Site Ed. Note: The front page reports that the Arabs appeared to
have rejected the Israeli-accepted ceasefire ordered by the U.N.
Security Council for Palestine, but Syria had requested 36 hours
until midnight Tuesday to consider the matter. The Arab League said
that they would stop shooting only if the Jewish Army disbanded and
partition were shelved. Syria added that they would cooperate only
if the new Israeli Government ceased to function.
The secretary-general of the Arab League said that he would
not object to a truce in Jerusalem if both sides were disarmed.
Fighting in Jerusalem, meanwhile, continued, with Arabs
claiming that the Jews were trapped. A Jewish spokesman said that
they were prepared to turn the city into another Stalingrad if
necessary to keep it from Arab possession. An A. P. report stated
that the Jewish position was precarious. Irgun reported that the
electricity in the city had been restored but that the water supply
Irgun condemned to death 40 British officers serving in the
Trans-Jordan Arab Legion and asked the Israeli Government to ban
British reporters as Arab spies.
Lebanon had rejected the U.S. demand for the release of 41
Americans who had been interned from the American ship Marine Carp
the previous week because they were of age to carry weapons for the
Israeli Army. Eighteen other Jews of other nationalities had also
Based on continued East-West bickering, American diplomats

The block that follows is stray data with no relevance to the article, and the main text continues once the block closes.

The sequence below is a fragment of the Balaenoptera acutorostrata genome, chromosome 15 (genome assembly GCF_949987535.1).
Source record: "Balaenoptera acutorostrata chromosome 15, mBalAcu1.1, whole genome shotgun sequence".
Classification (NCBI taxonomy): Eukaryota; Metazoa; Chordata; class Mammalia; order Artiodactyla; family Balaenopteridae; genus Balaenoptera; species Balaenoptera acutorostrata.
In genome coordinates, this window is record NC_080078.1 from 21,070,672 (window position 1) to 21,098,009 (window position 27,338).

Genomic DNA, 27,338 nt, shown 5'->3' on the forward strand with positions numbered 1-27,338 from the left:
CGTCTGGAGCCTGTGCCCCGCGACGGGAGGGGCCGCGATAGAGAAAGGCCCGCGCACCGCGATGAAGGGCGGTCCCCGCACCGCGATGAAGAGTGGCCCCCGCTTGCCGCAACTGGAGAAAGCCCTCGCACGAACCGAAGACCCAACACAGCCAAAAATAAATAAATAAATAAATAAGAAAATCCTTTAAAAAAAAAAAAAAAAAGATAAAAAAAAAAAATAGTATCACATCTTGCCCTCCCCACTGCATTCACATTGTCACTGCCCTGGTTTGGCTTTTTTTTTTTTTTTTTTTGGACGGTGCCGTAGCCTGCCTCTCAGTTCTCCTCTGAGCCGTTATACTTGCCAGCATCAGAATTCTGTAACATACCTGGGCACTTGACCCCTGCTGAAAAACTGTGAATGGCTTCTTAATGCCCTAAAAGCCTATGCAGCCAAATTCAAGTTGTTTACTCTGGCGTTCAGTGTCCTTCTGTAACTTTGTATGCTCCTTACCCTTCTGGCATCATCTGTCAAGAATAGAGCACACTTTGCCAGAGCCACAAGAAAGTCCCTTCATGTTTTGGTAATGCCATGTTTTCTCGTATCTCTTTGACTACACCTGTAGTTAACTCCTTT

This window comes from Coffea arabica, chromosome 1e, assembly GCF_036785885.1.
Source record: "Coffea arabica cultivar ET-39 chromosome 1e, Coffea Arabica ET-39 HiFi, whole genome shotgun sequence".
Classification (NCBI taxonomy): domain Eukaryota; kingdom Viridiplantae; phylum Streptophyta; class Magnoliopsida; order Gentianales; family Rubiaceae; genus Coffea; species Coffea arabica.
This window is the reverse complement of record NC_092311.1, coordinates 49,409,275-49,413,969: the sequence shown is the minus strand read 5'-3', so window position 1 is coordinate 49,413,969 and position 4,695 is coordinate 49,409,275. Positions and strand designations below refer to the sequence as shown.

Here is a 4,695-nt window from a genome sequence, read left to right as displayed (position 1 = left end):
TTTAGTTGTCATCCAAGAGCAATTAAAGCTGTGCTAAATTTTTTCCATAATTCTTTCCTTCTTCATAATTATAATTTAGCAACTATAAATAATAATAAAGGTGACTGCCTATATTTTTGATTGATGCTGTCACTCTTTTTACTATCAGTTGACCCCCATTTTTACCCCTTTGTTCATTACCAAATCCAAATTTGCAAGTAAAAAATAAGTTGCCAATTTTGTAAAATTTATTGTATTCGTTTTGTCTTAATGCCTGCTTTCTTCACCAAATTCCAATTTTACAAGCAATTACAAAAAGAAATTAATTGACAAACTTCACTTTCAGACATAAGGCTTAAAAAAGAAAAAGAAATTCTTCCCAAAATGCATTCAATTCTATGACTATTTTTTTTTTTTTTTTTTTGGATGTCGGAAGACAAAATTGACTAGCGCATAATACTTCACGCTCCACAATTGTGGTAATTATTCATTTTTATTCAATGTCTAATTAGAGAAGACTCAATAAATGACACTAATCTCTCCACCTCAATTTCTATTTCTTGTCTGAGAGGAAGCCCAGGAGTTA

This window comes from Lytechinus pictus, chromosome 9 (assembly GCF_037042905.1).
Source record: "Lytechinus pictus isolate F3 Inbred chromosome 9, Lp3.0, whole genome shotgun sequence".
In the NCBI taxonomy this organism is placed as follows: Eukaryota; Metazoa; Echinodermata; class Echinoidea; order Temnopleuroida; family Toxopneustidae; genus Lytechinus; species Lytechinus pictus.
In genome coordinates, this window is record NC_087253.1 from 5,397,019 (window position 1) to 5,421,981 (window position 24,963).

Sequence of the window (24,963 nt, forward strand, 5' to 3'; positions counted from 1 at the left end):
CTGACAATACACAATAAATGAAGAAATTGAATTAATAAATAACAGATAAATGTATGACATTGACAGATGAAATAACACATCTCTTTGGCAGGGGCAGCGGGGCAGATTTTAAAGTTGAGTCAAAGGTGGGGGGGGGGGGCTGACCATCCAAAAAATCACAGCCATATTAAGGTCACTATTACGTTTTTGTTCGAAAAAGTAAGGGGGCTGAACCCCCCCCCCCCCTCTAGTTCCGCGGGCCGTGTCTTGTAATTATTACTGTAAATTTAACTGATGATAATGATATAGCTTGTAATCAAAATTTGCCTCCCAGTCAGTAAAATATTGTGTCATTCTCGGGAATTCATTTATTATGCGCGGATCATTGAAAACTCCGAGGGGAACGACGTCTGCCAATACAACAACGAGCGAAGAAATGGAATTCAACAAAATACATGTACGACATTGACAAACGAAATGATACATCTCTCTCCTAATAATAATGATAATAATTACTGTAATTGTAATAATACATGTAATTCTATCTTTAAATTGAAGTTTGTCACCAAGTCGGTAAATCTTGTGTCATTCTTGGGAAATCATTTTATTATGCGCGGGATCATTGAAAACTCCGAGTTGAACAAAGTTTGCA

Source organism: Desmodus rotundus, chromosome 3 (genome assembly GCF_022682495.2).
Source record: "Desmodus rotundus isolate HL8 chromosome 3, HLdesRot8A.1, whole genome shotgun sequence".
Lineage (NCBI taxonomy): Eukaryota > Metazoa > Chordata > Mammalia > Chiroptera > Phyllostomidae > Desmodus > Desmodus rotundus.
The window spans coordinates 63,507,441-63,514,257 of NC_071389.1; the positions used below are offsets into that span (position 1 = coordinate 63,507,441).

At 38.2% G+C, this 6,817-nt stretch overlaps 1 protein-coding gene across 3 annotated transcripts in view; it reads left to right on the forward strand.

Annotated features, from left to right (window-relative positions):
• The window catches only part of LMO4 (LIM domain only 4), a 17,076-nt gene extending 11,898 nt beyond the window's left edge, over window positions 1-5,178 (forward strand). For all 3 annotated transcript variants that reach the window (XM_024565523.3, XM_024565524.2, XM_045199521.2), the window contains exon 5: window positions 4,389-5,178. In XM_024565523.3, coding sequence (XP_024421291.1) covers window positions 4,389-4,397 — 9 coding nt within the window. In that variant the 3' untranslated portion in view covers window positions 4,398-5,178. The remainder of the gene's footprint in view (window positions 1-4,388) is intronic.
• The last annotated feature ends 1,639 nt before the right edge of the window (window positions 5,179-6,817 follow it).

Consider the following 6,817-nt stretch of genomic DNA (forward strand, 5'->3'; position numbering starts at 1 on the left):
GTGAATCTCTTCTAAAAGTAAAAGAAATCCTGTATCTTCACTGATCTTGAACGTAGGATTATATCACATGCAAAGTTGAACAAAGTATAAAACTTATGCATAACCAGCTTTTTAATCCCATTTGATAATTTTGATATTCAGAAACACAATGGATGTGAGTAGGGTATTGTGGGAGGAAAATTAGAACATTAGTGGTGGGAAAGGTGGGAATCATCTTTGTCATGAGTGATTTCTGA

had given up on the "false peace" period of the previous
three weeks in the cold war. Tass had declared the U.S. wrong on
every issue dividing the two countries and blamed the U.S. for
stultifying progress in relations. The period had begun twenty days
earlier with the Russian reply to a note transmitted by Ambassador
to Moscow Walter Bedell Smith, which the Soviets believed to be an
offer to hold a bilateral conference, a prospect the Soviets said
they would be interested in discussing. The State Department,
however, had denied that the note was intended to communicate such a
desire and refused any discussion of matters relating to other
nations except before the U.N.
Charles Brannan was appointed by the President to succeed
Clinton Anderson as Secretary of Agriculture. Mr. Brannan was
The President nominated Frieda Hennock as a member of the
FCC. She was the first woman ever appointed to the Commission.
The President was set to make speeches in Chicago, Omaha,
Seattle, Berkeley, and Los Angeles during his cross-country tour set
to start June 3.
A minority report of the Senate-House Atomic Energy Committee
contended that the bill passed by the Committee to allow
reappointment of the five commissioners of the AEC to only two-year
terms each rather than the previously legislated terms of one to
five years on a staggered basis would pose a danger to atomic
research. Congressman Lyndon Johnson of Texas was among the five
Democrats signing the minority report.